CINCINNATI — Some of Rick Santorum's supporters in Ohio were still stunned Wednesday following his withdrawal from the Republican presidential race, but a prominent backer called for rallying around Mitt Romney to carry the pivotal state in November.
"I think we all need to get behind Romney and beat Barack Obama," said Attorney General Mike DeWine, who had made a high-profile switch of his endorsement from Romney to Santorum less than a month before Ohio's primary, saying then he thought his fellow former senator had a compelling appeal that could overcome the former Massachusetts governor's money advantage.
"People worry a lot about the party coming together after a tough primary season, but that's part of politics," DeWine told The Associated Press. "This race is really over, and it's time to get together."
GOP delegate Ethan Reynolds, a city councilman in New Carlisle near Dayton, said Santorum's decision to drop out was understandable given his daughter Bella's health issues. Santorum, with a big delegate gap behind Romney, also was facing a tough challenge in his home state Pennsylvania's primary this month.
"I think he made the right choice, but it definitely was upsetting," said Reynolds. "It makes me very sad."
Reynolds said he will wait for Santorum to officially release his delegates, but expects to "enthusiastically support our nominee."
Diane Haupricht of Whitehouse in northwest Ohio, said she was undecided about whether she will switch her support to Romney.
"I'm not happy Rick dropped out," she said.
Santorum fell just short of Romney in Ohio's March 6 primary vote, but he didn't have enough delegates filed in some parts of the state. An Associated Press count of the state's 66 delegates as of Tuesday showed Mitt Romney with 35 delegates from Ohio to 21 for Santorum, with other delegates still unallocated.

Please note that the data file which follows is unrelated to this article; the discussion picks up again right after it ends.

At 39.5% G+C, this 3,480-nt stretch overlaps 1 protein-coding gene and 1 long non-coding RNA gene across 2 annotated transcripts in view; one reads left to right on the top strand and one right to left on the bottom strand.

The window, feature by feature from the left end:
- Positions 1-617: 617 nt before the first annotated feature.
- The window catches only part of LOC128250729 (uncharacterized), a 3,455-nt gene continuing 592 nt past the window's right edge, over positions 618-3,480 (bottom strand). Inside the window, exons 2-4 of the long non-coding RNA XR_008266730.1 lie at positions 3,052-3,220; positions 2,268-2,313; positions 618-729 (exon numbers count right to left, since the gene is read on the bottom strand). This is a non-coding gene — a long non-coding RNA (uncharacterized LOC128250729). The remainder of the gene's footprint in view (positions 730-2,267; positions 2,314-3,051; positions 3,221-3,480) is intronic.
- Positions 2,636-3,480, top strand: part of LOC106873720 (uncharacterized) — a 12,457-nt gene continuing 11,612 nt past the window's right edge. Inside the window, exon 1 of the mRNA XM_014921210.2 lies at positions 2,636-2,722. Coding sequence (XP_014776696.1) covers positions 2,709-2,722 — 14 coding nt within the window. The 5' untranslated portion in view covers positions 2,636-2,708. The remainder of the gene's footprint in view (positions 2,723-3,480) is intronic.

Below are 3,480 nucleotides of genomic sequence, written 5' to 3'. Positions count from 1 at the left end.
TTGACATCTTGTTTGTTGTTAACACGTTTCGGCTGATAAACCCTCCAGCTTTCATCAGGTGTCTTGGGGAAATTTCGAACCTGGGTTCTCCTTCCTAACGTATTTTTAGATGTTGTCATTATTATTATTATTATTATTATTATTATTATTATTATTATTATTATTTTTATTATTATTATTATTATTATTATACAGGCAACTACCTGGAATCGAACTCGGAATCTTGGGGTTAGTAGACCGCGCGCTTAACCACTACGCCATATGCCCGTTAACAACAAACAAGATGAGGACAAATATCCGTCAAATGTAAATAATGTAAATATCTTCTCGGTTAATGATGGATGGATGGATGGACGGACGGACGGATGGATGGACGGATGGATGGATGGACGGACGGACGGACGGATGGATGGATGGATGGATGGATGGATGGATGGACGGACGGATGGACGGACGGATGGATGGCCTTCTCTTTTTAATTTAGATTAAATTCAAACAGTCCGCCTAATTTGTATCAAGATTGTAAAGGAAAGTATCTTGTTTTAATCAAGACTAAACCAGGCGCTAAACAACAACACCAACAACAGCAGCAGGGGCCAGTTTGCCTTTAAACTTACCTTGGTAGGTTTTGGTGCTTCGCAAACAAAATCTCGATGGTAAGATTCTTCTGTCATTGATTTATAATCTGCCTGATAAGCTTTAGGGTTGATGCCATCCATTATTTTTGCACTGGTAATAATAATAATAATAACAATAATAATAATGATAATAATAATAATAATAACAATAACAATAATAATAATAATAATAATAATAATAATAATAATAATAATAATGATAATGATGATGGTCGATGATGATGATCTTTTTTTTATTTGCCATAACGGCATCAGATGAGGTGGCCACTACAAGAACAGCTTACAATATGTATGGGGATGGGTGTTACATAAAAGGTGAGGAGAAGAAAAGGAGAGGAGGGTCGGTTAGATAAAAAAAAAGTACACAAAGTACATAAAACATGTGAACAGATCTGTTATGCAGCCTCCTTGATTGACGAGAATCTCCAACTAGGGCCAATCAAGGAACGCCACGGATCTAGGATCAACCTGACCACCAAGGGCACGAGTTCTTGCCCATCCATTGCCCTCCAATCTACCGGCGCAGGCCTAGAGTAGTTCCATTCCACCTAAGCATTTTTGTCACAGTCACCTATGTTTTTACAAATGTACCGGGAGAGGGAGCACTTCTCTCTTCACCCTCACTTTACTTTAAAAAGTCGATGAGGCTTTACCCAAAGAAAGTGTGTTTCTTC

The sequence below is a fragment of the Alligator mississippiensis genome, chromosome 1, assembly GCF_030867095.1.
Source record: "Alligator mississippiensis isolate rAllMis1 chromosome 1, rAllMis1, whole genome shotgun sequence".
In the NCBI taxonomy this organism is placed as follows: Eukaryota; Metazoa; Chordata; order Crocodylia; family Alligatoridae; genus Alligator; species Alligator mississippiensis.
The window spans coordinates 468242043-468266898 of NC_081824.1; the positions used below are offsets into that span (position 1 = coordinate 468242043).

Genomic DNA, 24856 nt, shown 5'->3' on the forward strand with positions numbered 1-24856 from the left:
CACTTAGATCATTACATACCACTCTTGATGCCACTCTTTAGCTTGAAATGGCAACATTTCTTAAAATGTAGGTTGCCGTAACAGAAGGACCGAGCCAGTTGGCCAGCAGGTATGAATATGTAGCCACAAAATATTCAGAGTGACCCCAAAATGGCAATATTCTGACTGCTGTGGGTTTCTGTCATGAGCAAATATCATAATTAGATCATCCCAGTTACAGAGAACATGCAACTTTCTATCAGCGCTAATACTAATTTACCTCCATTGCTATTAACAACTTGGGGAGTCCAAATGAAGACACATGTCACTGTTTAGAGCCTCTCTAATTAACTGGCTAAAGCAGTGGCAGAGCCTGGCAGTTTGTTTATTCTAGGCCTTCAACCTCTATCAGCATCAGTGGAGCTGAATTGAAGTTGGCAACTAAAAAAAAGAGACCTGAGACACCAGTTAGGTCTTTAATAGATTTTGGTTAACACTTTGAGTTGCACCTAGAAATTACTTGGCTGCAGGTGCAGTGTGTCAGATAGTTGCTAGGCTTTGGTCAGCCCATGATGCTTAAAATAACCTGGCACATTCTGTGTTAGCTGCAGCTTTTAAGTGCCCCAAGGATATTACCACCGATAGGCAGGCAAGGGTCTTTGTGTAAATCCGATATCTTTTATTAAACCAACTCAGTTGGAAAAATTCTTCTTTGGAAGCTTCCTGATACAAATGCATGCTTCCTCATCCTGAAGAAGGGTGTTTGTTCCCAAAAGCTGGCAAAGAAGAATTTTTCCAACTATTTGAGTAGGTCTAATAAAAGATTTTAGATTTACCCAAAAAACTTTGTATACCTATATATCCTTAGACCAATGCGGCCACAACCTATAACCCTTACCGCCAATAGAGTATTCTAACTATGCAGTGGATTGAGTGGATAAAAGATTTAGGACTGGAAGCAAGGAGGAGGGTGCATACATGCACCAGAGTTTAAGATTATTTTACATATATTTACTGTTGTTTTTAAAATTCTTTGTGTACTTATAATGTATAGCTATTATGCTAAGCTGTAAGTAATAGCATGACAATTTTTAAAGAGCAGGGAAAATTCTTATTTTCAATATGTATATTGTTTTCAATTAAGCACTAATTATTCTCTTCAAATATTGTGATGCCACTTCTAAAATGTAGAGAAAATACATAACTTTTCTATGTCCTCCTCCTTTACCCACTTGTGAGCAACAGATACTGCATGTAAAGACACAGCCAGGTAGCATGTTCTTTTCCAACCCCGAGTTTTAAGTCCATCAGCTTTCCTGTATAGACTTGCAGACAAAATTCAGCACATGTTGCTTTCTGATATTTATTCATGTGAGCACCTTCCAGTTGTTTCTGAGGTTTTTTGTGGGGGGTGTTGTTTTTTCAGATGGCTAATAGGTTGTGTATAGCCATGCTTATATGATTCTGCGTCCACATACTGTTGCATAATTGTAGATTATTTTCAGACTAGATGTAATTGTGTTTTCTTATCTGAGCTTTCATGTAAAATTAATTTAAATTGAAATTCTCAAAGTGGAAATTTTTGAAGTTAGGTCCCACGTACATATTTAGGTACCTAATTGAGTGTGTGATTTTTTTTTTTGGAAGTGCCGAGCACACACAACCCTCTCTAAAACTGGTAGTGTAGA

Ohio's Republican Party is getting ready to select a new chairman Friday, so some questions about the delegates are on hold.
"It's over," former state chairman Bob Bennett, considered likely to be returned to the GOP post this week, said Wednesday of the race for the nomination. "I said it would be over by the end of April; I was three weeks off. It's over now."
Santorum delegate Mark Eubel of Columbus agreed, and said he will pledge his support to Romney. He doesn't see former House Speaker Newt Gingrich or Texas Rep. Ron Paul having viable campaigns left.
"Barring lightning hitting Romney, Gingrich will not be the nominee," said Eubel. "There's no other choice ... Romney is going to reach 1,144 (delegates needed for nomination). It's going to happen. There's no way out of it."
Lori Viars, a conservative activist in southwest Ohio, has been among supporters of Santorum or other Republicans who distrust Romney's conservative credentials. She had been clinging to hope that Santorum could mount a challenge to Romney at the party convention in Tampa.
"I'll support the nominee," she said. "Of course, I would back just about anybody over Barack Obama. We can't allow him to have a second term."
Eubel said he had reservations about Romney, but more about Obama.
"I think Romney wants to do the right thing, he just needs to be encouraged," Eubel said.
Viars said Romney needs a conservative running mate who will excite the party base. She likes Sen. Marco Rubio of Florida.
DeWine said Ohio Sen. Rob Portman would be a strong choice, and one who could help win Ohio. No Republican has reached the White House without carrying the swing state.
Associated Press reporters Thomas J. Sheeran in Cleveland, John Seewer in Toledo, Julie Carr Smyth and Barbara Rodriguez in Columbus and Stephen Ohlemacher in Washington contributed.
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